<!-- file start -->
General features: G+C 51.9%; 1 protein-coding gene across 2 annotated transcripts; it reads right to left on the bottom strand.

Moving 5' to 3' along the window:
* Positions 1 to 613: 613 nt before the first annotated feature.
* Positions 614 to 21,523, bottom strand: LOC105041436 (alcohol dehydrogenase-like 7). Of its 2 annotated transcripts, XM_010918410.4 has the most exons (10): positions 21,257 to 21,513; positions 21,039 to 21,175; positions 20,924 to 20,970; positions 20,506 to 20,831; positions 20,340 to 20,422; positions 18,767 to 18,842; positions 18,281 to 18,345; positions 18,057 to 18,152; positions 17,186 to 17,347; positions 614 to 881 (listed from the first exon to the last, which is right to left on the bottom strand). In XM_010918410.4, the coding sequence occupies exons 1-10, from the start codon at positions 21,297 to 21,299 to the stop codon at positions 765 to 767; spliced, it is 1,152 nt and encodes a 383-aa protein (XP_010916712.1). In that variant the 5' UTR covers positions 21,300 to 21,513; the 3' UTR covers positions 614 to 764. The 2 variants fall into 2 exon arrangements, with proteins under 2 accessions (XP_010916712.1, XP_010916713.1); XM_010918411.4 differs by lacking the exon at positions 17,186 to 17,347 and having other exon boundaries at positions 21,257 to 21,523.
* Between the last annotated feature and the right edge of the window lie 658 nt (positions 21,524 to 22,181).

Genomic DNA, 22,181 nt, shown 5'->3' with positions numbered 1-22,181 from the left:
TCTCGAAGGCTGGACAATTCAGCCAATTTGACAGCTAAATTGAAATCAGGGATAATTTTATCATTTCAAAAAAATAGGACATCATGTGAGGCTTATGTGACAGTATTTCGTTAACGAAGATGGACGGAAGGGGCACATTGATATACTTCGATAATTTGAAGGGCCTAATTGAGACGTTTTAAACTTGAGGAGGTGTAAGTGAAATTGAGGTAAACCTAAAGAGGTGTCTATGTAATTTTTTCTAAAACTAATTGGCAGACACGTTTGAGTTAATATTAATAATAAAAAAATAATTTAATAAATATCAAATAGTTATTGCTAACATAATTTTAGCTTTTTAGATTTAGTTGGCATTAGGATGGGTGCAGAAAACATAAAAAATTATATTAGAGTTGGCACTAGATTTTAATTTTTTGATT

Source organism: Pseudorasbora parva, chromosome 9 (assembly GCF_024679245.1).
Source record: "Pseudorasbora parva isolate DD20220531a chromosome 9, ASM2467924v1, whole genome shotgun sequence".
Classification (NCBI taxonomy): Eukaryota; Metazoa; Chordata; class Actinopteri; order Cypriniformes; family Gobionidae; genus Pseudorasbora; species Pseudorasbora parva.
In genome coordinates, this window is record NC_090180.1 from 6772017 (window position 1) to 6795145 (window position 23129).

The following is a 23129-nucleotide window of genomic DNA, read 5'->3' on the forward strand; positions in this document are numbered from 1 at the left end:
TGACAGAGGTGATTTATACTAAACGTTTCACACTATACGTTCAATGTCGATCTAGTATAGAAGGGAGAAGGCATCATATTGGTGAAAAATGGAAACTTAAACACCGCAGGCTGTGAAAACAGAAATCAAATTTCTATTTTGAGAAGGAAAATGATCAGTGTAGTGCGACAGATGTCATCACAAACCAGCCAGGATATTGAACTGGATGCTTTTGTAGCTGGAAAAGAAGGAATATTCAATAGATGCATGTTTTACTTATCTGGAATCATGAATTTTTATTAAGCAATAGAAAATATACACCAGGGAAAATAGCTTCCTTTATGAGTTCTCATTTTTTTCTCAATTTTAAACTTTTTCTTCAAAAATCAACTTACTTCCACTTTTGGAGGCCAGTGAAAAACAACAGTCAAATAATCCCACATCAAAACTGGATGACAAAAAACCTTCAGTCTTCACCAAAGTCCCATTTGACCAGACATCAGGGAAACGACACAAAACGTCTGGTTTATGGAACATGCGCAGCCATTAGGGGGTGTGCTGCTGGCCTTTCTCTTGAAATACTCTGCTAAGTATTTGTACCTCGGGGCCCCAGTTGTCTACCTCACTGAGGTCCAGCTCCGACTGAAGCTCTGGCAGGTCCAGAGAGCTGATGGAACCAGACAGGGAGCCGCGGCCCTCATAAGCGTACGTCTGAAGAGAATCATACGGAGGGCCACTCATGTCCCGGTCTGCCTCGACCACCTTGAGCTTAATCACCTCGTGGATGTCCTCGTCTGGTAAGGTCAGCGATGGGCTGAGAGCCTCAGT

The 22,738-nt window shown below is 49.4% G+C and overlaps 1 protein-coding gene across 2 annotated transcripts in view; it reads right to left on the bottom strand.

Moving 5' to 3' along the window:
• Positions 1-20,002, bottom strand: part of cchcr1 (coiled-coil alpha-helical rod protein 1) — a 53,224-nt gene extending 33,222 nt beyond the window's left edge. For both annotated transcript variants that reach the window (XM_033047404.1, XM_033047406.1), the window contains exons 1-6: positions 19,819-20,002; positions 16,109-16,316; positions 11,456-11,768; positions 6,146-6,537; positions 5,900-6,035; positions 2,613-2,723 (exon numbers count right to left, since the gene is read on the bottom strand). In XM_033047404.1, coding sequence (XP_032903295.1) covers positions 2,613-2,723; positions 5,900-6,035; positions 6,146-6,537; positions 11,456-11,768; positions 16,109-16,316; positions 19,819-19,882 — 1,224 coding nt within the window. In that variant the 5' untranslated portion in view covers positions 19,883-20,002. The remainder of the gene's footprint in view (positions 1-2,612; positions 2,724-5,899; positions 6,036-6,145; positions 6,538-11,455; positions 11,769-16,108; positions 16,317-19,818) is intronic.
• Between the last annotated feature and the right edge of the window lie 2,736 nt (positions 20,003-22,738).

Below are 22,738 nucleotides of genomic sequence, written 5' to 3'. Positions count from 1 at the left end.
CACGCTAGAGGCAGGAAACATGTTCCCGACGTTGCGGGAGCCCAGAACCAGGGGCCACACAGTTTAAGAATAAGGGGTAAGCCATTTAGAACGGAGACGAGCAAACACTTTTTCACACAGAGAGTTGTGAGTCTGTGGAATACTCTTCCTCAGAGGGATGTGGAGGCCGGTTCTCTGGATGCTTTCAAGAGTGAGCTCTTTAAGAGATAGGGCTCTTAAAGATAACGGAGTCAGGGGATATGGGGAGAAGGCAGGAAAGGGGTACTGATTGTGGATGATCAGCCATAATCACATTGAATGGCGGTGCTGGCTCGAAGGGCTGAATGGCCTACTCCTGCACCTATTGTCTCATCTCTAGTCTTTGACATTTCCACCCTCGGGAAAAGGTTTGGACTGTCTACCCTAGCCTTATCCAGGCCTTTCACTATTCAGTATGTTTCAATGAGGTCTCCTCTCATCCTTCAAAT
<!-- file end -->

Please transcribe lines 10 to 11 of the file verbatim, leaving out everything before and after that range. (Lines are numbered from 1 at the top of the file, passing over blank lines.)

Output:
Classification (NCBI taxonomy): Eukaryota; Metazoa; Chordata; class Actinopteri; order Cypriniformes; family Gobionidae; genus Pseudorasbora; species Pseudorasbora parva.
In genome coordinates, this window is record NC_090180.1 from 6772017 (window position 1) to 6795145 (window position 23129).